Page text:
The Secret Life of Bletchley Park by Sinclair McKay

About the book

Bletchley Park was where one of the war’s most famous – and crucial – achievements was made: the cracking of Germany’s “Enigma” code in which its most important military communications were couched. This country house in the Buckinghamshire countryside was home to Britain’s most brilliant mathematical brains, like Alan Turing, and the scene of immense advances in technology – indeed, the birth of modern computing. The military codes deciphered there were instrumental in turning both the Battle of the Atlantic and the war in North Africa.
But, though plenty has been written about the boffins, and the codebreaking, fictional and non-fiction – from Robert Harris and Ian McEwan to Andrew Hodges’ biography of Turing – what of the thousands of men and women who lived and worked there during the war? What was life like for them – an odd, secret territory between the civilian and the military?
Sinclair McKay’s book is the first history for the general reader of life at Bletchley Park, and an amazing compendium of memories from people now in their eighties – of skating on the frozen lake in the grounds (a depressed Angus Wilson, the novelist, once threw himself in) – of a youthful Roy Jenkins, useless at codebreaking, of the high jinks at nearby accommodation hostels – and of the implacable secrecy that meant girlfriend and boyfriend working in adjacent huts knew nothing about each other’s work.

Reviewed by  Shipton Bellinger WI Reading Group:

We awarded 4 stars for the content and not the writing. Some liked the conversational style others found it reminded them of a cub reporter on a local paper. We all agreed that the story of what happened at Bletchley was worth reading the book for. We all learned something new about the story of the Enigma Machine. Much discussion was generated and we were impressed by how the codes were cracked and security kept.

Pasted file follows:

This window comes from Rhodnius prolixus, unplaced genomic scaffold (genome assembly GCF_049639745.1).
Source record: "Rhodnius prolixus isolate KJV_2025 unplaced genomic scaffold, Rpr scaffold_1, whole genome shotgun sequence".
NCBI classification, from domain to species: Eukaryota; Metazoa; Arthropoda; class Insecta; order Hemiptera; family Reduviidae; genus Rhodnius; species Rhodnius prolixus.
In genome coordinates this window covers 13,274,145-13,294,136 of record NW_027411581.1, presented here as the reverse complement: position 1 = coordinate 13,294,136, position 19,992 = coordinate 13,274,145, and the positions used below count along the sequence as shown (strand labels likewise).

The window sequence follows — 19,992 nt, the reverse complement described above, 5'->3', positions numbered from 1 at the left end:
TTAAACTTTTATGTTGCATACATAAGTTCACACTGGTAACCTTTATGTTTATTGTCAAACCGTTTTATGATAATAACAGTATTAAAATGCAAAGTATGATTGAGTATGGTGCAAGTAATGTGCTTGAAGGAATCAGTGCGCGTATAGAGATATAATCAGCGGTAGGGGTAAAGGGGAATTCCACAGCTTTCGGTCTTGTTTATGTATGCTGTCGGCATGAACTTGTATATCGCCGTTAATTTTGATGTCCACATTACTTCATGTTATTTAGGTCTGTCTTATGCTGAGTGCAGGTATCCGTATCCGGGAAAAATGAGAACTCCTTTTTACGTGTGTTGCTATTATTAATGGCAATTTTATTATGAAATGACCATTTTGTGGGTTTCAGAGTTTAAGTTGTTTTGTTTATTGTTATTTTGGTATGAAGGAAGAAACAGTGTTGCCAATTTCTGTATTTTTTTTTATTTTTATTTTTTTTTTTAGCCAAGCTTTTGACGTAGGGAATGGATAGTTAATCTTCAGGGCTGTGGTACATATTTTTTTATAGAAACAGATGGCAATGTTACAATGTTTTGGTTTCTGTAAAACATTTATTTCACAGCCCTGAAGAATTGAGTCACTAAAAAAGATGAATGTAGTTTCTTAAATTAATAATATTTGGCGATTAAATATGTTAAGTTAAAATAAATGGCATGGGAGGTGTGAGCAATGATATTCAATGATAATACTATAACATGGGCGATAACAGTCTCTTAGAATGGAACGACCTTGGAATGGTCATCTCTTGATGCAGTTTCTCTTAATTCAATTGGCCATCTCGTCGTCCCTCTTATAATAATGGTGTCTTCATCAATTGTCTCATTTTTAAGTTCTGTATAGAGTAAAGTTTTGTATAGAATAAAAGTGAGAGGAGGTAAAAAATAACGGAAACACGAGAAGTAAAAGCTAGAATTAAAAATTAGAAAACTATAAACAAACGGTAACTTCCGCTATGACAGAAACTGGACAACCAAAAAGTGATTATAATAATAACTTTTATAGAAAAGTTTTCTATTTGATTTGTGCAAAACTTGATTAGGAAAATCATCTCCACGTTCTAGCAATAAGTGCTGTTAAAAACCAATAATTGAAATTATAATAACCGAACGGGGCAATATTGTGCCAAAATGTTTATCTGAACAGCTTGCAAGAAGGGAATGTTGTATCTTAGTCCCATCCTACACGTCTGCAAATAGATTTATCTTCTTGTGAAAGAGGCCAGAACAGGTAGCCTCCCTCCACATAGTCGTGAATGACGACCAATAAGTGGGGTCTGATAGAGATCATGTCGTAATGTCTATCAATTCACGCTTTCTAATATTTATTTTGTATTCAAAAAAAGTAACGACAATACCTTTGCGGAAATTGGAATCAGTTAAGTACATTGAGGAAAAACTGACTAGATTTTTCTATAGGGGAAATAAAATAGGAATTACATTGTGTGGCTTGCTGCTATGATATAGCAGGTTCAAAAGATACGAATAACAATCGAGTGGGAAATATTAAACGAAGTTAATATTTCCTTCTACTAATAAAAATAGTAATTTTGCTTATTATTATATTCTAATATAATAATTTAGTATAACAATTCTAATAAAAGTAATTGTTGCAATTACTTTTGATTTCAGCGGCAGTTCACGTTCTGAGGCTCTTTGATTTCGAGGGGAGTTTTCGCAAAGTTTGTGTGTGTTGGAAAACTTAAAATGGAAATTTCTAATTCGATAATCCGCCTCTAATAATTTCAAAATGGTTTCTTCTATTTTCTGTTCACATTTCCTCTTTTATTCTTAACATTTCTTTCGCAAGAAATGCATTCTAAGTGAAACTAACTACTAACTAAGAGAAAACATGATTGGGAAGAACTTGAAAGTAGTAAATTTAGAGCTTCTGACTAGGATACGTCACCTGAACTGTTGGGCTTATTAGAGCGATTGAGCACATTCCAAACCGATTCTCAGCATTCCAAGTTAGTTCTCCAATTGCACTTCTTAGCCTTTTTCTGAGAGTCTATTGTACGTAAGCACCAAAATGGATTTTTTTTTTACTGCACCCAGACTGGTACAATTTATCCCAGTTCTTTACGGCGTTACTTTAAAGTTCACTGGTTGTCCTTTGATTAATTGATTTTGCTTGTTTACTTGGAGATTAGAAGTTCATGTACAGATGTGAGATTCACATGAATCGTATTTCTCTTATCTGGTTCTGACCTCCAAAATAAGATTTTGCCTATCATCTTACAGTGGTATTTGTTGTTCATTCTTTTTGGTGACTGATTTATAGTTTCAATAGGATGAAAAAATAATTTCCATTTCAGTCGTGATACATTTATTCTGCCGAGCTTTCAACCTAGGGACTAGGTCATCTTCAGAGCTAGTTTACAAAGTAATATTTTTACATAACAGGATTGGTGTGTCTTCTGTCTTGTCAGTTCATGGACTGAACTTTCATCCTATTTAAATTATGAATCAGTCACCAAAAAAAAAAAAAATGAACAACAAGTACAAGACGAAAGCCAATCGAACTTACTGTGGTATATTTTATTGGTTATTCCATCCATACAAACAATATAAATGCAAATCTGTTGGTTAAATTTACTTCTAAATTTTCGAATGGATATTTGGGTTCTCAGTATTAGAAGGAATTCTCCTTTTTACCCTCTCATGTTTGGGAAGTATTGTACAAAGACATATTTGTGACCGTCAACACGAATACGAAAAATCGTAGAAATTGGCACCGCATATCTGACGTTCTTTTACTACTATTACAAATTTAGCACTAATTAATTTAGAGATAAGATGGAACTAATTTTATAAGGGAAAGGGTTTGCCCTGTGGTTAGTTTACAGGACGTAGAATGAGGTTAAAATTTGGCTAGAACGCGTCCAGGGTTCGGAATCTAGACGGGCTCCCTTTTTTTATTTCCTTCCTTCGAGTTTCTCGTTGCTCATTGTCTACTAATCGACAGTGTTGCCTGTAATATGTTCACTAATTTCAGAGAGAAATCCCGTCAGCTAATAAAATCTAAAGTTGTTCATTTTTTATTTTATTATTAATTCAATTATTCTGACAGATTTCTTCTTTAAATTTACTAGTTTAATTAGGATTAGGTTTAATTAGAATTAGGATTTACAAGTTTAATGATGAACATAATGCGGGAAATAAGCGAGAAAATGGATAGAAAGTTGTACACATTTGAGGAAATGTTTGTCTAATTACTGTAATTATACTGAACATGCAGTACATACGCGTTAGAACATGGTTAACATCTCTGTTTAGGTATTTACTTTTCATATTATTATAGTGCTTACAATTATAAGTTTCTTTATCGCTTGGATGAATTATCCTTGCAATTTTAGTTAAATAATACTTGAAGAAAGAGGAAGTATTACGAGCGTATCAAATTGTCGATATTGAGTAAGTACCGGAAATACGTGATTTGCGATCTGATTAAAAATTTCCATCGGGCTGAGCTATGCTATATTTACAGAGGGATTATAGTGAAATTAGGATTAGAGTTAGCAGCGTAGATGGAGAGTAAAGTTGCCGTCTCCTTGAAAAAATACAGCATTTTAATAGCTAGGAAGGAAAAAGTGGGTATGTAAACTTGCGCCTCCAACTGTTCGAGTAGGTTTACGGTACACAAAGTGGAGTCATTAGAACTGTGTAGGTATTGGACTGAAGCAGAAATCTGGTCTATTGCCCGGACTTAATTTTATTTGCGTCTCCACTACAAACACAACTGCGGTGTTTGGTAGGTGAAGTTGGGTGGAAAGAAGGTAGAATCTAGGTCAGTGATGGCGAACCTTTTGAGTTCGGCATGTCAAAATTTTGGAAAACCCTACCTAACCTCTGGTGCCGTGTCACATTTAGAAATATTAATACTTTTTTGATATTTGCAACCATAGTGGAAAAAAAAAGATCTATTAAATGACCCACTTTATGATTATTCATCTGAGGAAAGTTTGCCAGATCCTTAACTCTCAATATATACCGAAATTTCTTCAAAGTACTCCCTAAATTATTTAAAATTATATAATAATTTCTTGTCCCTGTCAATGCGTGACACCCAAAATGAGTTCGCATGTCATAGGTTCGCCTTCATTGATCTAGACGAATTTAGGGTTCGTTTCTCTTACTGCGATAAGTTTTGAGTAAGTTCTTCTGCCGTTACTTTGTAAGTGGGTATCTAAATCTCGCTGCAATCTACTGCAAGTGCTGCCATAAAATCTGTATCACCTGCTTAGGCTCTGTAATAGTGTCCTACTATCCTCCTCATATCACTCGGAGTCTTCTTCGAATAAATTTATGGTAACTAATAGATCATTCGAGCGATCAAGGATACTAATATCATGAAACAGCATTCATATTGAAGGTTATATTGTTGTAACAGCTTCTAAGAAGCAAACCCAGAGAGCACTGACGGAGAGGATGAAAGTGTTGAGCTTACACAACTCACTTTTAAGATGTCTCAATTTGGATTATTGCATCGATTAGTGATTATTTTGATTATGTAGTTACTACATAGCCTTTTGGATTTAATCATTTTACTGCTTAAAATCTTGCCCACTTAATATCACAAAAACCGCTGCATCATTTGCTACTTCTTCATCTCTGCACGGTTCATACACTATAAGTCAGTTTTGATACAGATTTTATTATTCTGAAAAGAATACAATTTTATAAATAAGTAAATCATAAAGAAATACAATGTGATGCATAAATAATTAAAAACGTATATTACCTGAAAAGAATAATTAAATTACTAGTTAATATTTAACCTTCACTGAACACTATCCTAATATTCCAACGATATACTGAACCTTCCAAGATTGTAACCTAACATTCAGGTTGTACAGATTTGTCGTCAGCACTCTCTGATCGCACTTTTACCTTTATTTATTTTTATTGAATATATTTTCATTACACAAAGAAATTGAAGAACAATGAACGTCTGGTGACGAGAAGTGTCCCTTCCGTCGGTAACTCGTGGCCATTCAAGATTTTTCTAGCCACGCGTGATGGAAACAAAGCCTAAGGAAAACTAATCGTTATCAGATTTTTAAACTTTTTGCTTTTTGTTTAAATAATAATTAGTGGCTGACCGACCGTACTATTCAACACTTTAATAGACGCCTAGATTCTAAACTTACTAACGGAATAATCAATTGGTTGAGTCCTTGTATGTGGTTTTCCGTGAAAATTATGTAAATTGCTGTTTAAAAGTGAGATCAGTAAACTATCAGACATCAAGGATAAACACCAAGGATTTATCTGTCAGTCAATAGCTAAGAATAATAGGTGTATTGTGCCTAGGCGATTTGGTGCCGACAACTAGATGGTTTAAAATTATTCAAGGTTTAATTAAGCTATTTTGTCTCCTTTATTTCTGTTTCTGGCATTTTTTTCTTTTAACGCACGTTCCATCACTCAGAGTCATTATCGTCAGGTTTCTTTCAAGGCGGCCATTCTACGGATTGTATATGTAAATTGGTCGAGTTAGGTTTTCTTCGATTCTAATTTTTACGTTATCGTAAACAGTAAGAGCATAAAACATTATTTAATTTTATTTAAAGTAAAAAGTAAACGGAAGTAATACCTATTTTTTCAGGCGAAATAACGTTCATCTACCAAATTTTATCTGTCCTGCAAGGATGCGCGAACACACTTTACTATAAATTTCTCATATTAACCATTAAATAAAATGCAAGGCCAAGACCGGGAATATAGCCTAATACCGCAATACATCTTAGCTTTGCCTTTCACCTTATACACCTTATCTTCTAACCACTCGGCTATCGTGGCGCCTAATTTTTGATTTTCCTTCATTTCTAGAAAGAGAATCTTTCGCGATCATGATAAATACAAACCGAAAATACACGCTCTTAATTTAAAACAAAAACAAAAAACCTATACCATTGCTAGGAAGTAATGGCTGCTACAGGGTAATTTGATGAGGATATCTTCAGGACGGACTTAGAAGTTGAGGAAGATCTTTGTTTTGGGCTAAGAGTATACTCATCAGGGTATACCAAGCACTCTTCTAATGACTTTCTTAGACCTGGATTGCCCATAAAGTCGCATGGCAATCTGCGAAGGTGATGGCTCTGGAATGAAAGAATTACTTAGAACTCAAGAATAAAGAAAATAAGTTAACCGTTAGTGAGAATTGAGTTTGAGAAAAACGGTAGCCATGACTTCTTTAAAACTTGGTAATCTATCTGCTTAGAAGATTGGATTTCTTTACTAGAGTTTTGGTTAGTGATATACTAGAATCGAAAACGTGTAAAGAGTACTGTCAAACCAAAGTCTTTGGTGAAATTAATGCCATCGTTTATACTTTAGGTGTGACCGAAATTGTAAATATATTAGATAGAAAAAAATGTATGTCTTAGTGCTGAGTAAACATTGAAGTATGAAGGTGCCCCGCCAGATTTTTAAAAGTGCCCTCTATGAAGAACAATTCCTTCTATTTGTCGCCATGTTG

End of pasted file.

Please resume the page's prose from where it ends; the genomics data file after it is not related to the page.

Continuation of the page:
Rating: 4 Stars

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2 thoughts on “The Secret Life of Bletchley Park by Sinclair McKay”

  1. Review by Milford on Sea Reading Group:
    We found this book fascinating because of the unusual and variety of persons involved and the fantastic secret work they accomplished. Well worth reading. A secret well kept.
    Star rating: ****


  2. Review by Andover Reading Group
    There were only 4 in the meeting but we all agreed we found the technical details hard going but liked reading about the personalities in the camp. Found it astonishing the number of people involved and the secrecy which continued for years.
    Star rating: **


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